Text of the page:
Created on Tuesday, 28 May 2013 Written by CLIFF BRUNT,Associated Press
INDIANAPOLIS (AP) — Hours later, Tony Kanaan still struggled to believe he had finally won the Indianapolis 500.
Tony Kanaan, of Brazil, poses with the Borg-Warner Trophy during the traditional photo session for the winner of the Indianapolis 500 auto race at the Indianapolis Motor Speedway in Indianapolis, Monday, May 27, 2013. Kanaan won his first Indy 500 on Sunday. (AP Photo/Michael Conroy)
The Brazilian had come close many times in his previous 11 attempts before breaking through on Sunday. He couldn't sleep Sunday night, but not because he was excited.
"I was afraid I was going to go to sleep and I wake up in the morning and it would be race day again," the KV Racing driver said.
Kanaan can rest easy. His win was real, and so was the $2,353,500 he earned.
The winnings were announced at the Indianapolis 500 Victory Awards Celebration on Monday night at the Indianapolis Motor Speedway.
Now, he has a place in history.
The image of his face will be on the Borg-Warner Trophy, and he'll forever be a part of the traditions at the Indianapolis Motor Speedway.
"When I got out of the car yesterday, I realized why every winner here feels so special," he said. "It's not about the check, it's not about the ring — it's about becoming a legend."
Kanaan said the accomplishment won't affect his personality.
"What will change is Tony Kanaan will be able to be invited back here as a race winner. It's never going to change who I am."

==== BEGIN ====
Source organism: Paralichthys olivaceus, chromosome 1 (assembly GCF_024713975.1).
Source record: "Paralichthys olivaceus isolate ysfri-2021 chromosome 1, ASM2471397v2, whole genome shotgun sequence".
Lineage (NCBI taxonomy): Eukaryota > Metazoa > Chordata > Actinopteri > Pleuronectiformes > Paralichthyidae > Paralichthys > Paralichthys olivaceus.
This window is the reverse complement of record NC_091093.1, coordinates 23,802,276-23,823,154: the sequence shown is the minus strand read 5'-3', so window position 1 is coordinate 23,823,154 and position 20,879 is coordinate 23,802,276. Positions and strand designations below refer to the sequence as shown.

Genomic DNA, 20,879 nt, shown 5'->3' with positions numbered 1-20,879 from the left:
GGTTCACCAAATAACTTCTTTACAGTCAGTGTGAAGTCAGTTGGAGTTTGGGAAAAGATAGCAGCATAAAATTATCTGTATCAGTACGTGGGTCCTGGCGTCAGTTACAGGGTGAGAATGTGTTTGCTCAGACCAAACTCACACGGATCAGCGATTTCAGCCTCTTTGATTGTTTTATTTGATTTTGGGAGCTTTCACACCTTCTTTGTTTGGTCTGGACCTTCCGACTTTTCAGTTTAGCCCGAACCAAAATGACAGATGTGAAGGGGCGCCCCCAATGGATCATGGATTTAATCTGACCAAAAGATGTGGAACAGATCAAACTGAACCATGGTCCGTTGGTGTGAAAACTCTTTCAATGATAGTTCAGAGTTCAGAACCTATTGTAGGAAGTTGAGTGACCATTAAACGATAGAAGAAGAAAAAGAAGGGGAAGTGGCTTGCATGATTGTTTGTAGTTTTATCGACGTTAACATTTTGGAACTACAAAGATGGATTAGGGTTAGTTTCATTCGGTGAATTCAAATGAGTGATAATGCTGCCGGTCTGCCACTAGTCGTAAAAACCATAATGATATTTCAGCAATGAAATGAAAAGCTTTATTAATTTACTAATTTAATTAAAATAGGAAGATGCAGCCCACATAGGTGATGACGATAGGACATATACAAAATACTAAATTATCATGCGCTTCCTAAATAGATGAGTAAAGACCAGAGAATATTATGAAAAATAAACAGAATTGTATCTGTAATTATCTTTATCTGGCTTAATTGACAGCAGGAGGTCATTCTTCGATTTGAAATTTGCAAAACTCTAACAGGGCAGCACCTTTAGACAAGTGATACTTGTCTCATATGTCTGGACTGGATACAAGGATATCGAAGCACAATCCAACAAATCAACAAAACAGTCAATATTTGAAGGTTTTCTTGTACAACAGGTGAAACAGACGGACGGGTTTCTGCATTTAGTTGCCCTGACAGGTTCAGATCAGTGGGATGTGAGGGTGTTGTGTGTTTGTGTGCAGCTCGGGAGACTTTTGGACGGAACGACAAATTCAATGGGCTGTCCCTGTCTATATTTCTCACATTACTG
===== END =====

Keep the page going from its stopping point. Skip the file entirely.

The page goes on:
Kanaan clinched his first Indy 500 win when the 2012 winner, Dario Franchitti, crashed late, allowing Kanaan to win under caution.
Franchitti dismissed conspiracy theorists who thought he might have crashed intentionally to preserve the victory for his good friend.
"I love T.K. like a brother, but I didn't do it on purpose. I can assure you if I did, it would have been a smaller crash. That one hurt yesterday."
Franchitti, a three-time champion, finished 23rd and earned $277,805.
"Yesterday, we didn't get it right," Franchitti said. "We didn't. We've done it a few times, got it right. We didn't yesterday and we saw the result of that."
Then, he looked over at his friend.
"My man here, they got it right. You did a great job."
It was a steep drop in earnings for the second-place finisher, but 21-year-old Colombian rookie Carlos Munoz wasn't complaining about $964,205.
"Whoa," he said. "That's a lot of money."
Munoz said he was surprised to perform so well.
"Being a rookie, I didn't expect to be that quick. It was an awesome car the whole race."
Third-place finisher Ryan Hunter-Reay, the defending IndyCar champion, earned $583,005.
Marco Andretti, who took over the series points lead, was fourth with $469,755. He said Andretti Autosport was solid all day, but simply didn't have enough for Kanaan.
"A few of us on our team executed perfectly," Andretti said. "We still got beat, so that tells you how good these guys were."
Justin Wilson finished fifth and earned $337,805. Helio Castroneves, who finished sixth, earned $313,755.
The mood was celebratory throughout the evening.
"Drivers are usually unhappy when they don't win, but you made a lot of people happy," Oriol Servia told Kanaan.